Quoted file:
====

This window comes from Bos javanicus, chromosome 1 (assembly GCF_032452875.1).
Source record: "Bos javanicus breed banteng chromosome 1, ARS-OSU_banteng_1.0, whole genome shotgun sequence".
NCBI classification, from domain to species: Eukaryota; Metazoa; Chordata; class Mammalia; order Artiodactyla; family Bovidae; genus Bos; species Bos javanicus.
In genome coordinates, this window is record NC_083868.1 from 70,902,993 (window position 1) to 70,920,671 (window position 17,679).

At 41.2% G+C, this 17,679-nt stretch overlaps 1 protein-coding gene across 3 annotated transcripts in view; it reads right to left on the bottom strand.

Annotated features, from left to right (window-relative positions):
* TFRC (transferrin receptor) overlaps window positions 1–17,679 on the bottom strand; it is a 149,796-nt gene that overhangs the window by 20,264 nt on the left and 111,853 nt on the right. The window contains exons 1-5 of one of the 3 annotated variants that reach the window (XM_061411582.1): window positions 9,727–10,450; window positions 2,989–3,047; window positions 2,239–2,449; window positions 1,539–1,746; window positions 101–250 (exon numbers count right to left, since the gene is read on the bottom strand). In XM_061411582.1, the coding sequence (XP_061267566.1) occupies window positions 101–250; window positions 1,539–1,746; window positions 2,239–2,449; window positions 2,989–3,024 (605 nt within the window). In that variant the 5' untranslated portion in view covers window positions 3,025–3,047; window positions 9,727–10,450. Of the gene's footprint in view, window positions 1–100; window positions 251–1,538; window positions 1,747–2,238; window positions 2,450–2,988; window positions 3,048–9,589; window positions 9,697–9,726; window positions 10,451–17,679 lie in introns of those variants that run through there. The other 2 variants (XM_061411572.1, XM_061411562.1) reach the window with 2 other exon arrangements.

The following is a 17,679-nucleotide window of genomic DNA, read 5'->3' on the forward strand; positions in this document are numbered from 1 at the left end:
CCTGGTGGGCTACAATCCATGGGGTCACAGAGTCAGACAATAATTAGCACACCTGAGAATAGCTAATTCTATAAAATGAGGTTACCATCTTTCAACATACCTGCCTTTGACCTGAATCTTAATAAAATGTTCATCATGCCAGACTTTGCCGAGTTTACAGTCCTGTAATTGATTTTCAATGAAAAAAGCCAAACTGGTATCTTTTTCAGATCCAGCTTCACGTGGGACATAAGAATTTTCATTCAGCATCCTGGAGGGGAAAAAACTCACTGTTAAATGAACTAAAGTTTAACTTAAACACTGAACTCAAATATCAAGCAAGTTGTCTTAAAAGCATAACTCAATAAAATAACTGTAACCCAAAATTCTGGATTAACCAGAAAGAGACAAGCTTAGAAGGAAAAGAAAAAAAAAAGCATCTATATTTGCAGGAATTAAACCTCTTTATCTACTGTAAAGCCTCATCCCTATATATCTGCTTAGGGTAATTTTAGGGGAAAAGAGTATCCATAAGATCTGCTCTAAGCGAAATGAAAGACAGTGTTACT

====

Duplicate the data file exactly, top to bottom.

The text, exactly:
This window comes from Bos javanicus, chromosome 1 (assembly GCF_032452875.1).
Source record: "Bos javanicus breed banteng chromosome 1, ARS-OSU_banteng_1.0, whole genome shotgun sequence".
NCBI classification, from domain to species: Eukaryota; Metazoa; Chordata; class Mammalia; order Artiodactyla; family Bovidae; genus Bos; species Bos javanicus.
In genome coordinates, this window is record NC_083868.1 from 70,902,993 (window position 1) to 70,920,671 (window position 17,679).

At 41.2% G+C, this 17,679-nt stretch overlaps 1 protein-coding gene across 3 annotated transcripts in view; it reads right to left on the bottom strand.

Annotated features, from left to right (window-relative positions):
* TFRC (transferrin receptor) overlaps window positions 1–17,679 on the bottom strand; it is a 149,796-nt gene that overhangs the window by 20,264 nt on the left and 111,853 nt on the right. The window contains exons 1-5 of one of the 3 annotated variants that reach the window (XM_061411582.1): window positions 9,727–10,450; window positions 2,989–3,047; window positions 2,239–2,449; window positions 1,539–1,746; window positions 101–250 (exon numbers count right to left, since the gene is read on the bottom strand). In XM_061411582.1, the coding sequence (XP_061267566.1) occupies window positions 101–250; window positions 1,539–1,746; window positions 2,239–2,449; window positions 2,989–3,024 (605 nt within the window). In that variant the 5' untranslated portion in view covers window positions 3,025–3,047; window positions 9,727–10,450. Of the gene's footprint in view, window positions 1–100; window positions 251–1,538; window positions 1,747–2,238; window positions 2,450–2,988; window positions 3,048–9,589; window positions 9,697–9,726; window positions 10,451–17,679 lie in introns of those variants that run through there. The other 2 variants (XM_061411572.1, XM_061411562.1) reach the window with 2 other exon arrangements.

The following is a 17,679-nucleotide window of genomic DNA, read 5'->3' on the forward strand; positions in this document are numbered from 1 at the left end:
CCTGGTGGGCTACAATCCATGGGGTCACAGAGTCAGACAATAATTAGCACACCTGAGAATAGCTAATTCTATAAAATGAGGTTACCATCTTTCAACATACCTGCCTTTGACCTGAATCTTAATAAAATGTTCATCATGCCAGACTTTGCCGAGTTTACAGTCCTGTAATTGATTTTCAATGAAAAAAGCCAAACTGGTATCTTTTTCAGATCCAGCTTCACGTGGGACATAAGAATTTTCATTCAGCATCCTGGAGGGGAAAAAACTCACTGTTAAATGAACTAAAGTTTAACTTAAACACTGAACTCAAATATCAAGCAAGTTGTCTTAAAAGCATAACTCAATAAAATAACTGTAACCCAAAATTCTGGATTAACCAGAAAGAGACAAGCTTAGAAGGAAAAGAAAAAAAAAAGCATCTATATTTGCAGGAATTAAACCTCTTTATCTACTGTAAAGCCTCATCCCTATATATCTGCTTAGGGTAATTTTAGGGGAAAAGAGTATCCATAAGATCTGCTCTAAGCGAAATGAAAGACAGTGTTACT